Additionally, from time to time, every activist also needs to seek out a spiritual booster shot like a retreat or a prayer group. One excellent regular boost is Adoration of the Blessed Sacrament. I’d go so far as to say that Adoration is necessary for every pro-life activist – and for some, is itself a form of activism. The contemplative orders around the world are undoubtedly the source of all of the effective work done by activists. They are hidden, we are public – but it is their prayers that make our work bear fruit.

Some daily essentials:
  • Prayer to end abortion
  • Scripture
  • Armour of God: Ephesians 6: 10-17
  • The Rosary
  • The prayers of the Auxilium Christianorum are very powerful prayers for spiritual warfare.
  • Daily Mass, if possible. Sundays are non-negotiable.

The Cardinal Virtues

Virtues are basically good habits. Training in the virtues is an essential part of being a Christian and is no less important for activists.

According to the Catechism of the Catholic Church, ‘Four virtues play a pivotal role and accordingly are called “cardinal”; all the others are grouped around them. They are: prudence, justice, fortitude, and temperance. “If anyone loves righteousness, [Wisdom’s] labors are virtues; for she teaches temperance and prudence, justice, and courage.” These virtues are praised under other names in many passages of Scripture.’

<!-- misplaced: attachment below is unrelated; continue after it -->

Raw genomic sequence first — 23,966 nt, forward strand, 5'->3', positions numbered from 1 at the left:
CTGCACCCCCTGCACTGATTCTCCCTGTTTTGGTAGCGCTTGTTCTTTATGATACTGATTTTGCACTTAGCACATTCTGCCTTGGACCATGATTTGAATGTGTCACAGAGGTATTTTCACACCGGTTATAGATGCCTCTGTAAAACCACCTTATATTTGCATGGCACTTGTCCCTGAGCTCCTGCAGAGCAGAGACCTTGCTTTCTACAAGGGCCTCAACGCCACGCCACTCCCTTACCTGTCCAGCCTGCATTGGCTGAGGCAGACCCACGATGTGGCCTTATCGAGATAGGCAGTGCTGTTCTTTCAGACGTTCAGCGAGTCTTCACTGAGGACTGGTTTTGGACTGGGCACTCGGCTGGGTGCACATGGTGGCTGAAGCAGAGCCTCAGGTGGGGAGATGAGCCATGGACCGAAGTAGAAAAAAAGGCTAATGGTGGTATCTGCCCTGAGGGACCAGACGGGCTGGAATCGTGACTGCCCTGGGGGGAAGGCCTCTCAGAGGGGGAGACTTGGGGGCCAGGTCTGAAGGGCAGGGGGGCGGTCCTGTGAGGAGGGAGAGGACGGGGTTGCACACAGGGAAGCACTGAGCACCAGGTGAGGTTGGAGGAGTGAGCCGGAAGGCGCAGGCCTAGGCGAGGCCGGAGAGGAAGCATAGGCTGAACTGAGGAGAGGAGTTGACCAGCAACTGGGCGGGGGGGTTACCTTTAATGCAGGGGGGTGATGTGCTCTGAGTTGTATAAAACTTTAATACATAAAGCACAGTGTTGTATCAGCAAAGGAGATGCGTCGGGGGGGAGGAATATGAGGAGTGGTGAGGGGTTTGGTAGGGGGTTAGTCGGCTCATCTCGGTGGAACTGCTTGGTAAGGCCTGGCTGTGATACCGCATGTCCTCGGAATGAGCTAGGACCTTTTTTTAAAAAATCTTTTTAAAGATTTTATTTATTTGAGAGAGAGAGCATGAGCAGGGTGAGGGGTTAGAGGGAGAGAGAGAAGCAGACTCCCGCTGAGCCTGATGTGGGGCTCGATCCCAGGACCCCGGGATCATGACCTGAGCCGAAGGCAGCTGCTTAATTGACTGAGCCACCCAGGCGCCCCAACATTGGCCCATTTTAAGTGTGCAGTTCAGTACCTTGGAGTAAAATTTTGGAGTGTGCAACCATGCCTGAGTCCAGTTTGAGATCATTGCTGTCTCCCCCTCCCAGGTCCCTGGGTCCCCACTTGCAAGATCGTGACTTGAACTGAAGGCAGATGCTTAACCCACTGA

Prudence: “Knowing what to seek and what to avoid” – St. Augustine

Prudence is the first of the cardinal virtues because it is the ability to look at a concrete situation and know what ought to be done. It is the ability to make right judgments. Prudence gives us the knowledge of what must be done, when it must be done, and how it must be done. There is often a great misunderstanding about the real nature of prudence, so let’s begin by saying what prudence is not. Prudence is not timidity, an avoidance of all danger, cowardice, lack of initiative, self-preservation, never spending any money, or an excessive focus on manners (e.g., the term “prude”). On the contrary, sometimes true prudence could lead one to dive on a grenade, fight courageously, say things which are very awkward or politically incorrect, make a huge investment venture, or be open to having a fifth, maybe even a tenth child. (Click here to learn more about prudence}